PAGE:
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Match Play is a golf/suspense novel. Dust of Autumn is a bloody one set in upstate New York. Prairie View is set in South Dakota, with a final scene atop Rattlesnake Butte. Life in the Arbor is a children's book about Rollie Rabbit and his friends (on about a fourth grade level). The Black Widow involves an elaborate extortion scheme. Doggy-Dog World is my memoir. And ES3 is a description of my method for examining English sentence structure.
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My newest novel, Happy Valley, can be found here.

Tuesday, January 7


The end of the BCS bullshit (BCS BS), and it ended with a most exciting game between the Auburn Tigers and the Florida State Seminoles to earn the right to call themselves the best college team of 2013. Auburn deserved to win but lost it in the last minute and nineteen seconds when the Seminoles took it on a long drive to a winning touchdown. Auburn had only to stop them somewhere in that final seventy-nine seconds but couldn’t get the job done. That’s the difference between winners and losers. Winners come through in the clutch and losers let it happen. But at least we’ve seen the last of the BCS. Next year we have a four-team playoff which will be a much fairer system for determining a national champion. I have to comment on the Seminoles: In an age when Native Americans object to the name of the Washington Redskins, the Atlanta Braves , and the Cleveland Indians as demeaning to them, why isn’t there an equal disapproval of the Florida State Seminoles?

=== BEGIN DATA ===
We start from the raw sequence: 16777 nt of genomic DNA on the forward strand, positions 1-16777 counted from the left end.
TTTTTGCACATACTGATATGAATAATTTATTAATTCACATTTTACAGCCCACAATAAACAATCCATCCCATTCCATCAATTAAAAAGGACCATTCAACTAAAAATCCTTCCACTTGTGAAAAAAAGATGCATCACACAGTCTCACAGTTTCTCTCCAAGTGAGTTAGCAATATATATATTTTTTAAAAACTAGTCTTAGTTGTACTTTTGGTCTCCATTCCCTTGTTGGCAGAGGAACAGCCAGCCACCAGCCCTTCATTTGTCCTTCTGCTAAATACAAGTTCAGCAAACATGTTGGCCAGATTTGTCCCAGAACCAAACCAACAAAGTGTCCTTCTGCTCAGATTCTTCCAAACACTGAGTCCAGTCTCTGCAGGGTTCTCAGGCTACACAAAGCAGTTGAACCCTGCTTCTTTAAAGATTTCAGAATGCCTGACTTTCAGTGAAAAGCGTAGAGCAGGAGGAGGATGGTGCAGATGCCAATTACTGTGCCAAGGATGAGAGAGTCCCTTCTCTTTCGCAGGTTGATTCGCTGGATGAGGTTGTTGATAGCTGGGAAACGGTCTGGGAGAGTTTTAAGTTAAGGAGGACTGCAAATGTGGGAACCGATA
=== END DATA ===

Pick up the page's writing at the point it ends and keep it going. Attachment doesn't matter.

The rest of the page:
Anyone attending the game and not an FS fan or watching it on the tube had to be really sick of the continuous tomahawk chops and Native American chanting from the Seminole fans. I know I was. Also, while on the subject of college and pro football, why must so many players have to scream and pound their chests and do a little dance whenever they’ve made a tackle or sacked the quarterback? It’s like they’re playing to the camera, “Look at me! Look at me! I’m soooo good!” Why not just get up and get ready for the next play? I think all coaches—high school, college, NFL— should make it a point to discourage such behavior, maybe even take the miscreant out of the game or at the next practice make him run a hundred laps or do a thousand pushups. Larry Fitzgerald of the Arizona Cardinals is a perfect example of what behavior should be. When he catches a pass for a touchdown, he quietly hands the ball to the referee and then goes on about his business—no spiking the ball over the cross bar on the goal posts, no pre-planned dance or celebration. Just a “This is my job, this is what I do, so let’s get on with it.” That’s classy. Thank you, Larry Fitzgerald.
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